said line termination in each of said input transmission lines includes resistor means for absorbing said incident signals; said line termination in at least one of said input transmission lines includes a bias element coupling said transmission line to a corresponding bias voltage; and said output transmission line includes an output network on one end of said output transmission line for transmitting the signal on said output transmission line to a specified output node; a line termination on the opposite end of said transmission line as said output network, for absorbing a.c. signals incident on said end of said transmission line; and a bias element coupling said transmission line to a corresponding bias voltage. 7. The amplifier of claim 6, wherein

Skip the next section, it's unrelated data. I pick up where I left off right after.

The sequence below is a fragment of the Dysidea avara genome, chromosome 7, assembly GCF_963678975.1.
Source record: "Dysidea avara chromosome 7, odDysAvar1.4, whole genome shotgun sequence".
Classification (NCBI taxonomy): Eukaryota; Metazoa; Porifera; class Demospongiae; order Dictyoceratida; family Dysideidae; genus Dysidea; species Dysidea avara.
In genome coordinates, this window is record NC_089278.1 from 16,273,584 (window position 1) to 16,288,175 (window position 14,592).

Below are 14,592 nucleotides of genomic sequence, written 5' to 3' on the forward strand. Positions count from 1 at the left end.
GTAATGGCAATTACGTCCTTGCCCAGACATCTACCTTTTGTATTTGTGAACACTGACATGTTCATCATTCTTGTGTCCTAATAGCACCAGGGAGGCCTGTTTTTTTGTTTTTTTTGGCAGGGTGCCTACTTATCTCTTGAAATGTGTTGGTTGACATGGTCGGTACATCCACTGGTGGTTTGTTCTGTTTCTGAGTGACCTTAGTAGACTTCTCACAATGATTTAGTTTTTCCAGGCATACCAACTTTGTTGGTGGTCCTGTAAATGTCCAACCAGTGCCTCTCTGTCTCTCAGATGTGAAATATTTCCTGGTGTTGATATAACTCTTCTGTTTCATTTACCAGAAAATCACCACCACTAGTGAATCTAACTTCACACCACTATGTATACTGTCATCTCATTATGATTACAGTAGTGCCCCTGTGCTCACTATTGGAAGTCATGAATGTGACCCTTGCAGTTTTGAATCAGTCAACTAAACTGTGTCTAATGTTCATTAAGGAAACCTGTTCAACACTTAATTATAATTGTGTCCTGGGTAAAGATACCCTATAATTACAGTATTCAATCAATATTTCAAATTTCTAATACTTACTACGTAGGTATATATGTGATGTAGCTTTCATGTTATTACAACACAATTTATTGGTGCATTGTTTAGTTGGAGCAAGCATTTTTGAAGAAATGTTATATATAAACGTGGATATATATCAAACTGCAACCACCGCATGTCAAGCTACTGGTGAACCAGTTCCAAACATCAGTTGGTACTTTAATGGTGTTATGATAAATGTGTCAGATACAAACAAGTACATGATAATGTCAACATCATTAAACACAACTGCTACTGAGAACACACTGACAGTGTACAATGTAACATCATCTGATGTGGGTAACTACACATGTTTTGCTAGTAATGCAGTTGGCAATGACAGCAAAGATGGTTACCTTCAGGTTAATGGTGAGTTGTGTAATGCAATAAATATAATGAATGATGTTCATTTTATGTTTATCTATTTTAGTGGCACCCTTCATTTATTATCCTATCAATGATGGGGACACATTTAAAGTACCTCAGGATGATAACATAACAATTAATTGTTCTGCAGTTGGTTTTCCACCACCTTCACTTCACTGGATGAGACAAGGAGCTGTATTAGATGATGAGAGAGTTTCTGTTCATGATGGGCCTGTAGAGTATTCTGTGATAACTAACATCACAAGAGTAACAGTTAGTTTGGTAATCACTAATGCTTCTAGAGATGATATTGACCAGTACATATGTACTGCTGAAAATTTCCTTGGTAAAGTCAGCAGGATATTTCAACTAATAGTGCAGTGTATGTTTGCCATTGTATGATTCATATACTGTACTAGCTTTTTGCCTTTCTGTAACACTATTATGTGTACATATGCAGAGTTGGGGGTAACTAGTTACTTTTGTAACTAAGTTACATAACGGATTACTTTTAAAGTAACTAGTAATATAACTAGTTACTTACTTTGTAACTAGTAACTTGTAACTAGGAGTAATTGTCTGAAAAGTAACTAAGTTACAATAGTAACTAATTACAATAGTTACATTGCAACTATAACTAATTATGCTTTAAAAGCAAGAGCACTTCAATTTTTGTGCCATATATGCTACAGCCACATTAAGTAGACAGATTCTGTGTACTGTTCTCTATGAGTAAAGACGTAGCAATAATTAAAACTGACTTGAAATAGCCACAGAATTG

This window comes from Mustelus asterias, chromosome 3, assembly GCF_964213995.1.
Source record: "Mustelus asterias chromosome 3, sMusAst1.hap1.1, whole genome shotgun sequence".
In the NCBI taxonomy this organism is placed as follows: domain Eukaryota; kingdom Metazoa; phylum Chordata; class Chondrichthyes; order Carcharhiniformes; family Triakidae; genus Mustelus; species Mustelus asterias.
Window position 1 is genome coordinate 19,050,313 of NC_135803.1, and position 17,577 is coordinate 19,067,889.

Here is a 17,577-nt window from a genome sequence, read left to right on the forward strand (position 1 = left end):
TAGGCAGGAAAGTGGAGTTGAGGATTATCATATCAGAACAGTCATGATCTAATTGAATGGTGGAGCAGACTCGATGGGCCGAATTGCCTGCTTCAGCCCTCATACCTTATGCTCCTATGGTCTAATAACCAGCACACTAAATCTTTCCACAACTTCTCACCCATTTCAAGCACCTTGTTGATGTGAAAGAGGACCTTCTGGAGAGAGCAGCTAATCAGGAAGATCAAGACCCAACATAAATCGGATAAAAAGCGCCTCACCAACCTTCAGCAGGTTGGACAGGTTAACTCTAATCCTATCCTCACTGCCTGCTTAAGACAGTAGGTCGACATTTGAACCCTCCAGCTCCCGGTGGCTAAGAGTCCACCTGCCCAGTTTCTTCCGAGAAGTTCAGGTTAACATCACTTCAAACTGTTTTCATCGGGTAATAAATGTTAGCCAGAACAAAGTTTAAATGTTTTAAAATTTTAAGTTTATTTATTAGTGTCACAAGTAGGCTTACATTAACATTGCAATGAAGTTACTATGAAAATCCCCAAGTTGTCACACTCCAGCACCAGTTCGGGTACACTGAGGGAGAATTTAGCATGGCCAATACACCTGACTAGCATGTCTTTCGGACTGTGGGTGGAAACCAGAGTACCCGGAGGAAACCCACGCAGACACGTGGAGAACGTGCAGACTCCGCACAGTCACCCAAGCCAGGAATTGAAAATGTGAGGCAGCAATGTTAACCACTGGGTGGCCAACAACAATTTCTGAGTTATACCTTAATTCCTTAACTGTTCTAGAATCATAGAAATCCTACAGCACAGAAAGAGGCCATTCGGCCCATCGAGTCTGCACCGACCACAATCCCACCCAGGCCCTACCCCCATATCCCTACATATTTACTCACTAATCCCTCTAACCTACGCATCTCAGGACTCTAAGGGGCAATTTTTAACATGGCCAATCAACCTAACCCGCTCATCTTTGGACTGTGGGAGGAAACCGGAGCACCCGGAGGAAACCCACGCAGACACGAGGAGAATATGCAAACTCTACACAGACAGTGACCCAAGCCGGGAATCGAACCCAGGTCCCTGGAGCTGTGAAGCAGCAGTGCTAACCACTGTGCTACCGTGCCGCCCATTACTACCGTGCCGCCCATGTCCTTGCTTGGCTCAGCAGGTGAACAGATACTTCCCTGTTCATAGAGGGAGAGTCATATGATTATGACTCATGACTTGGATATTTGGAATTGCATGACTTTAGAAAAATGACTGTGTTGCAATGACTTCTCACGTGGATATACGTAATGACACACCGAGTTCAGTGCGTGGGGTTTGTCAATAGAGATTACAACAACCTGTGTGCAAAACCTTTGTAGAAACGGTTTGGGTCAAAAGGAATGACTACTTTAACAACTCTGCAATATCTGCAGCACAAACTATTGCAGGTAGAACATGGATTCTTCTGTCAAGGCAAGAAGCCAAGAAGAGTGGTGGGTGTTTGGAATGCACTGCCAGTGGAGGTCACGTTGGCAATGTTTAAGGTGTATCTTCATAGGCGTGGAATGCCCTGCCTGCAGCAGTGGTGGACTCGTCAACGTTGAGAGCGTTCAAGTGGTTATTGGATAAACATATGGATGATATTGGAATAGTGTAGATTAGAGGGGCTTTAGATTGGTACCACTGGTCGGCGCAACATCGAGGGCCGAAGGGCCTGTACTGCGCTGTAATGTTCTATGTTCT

the number of said tiers is m; said successive tiers are indexed by values of k from 1 to m; and each of said bias voltages is set in accordance with the formula V where V _{k} is the bias voltage for the transmission line of tier k, and each said C_{k} is a value between 1.05 and 1.4.8. The amplifier of claim 6, wherein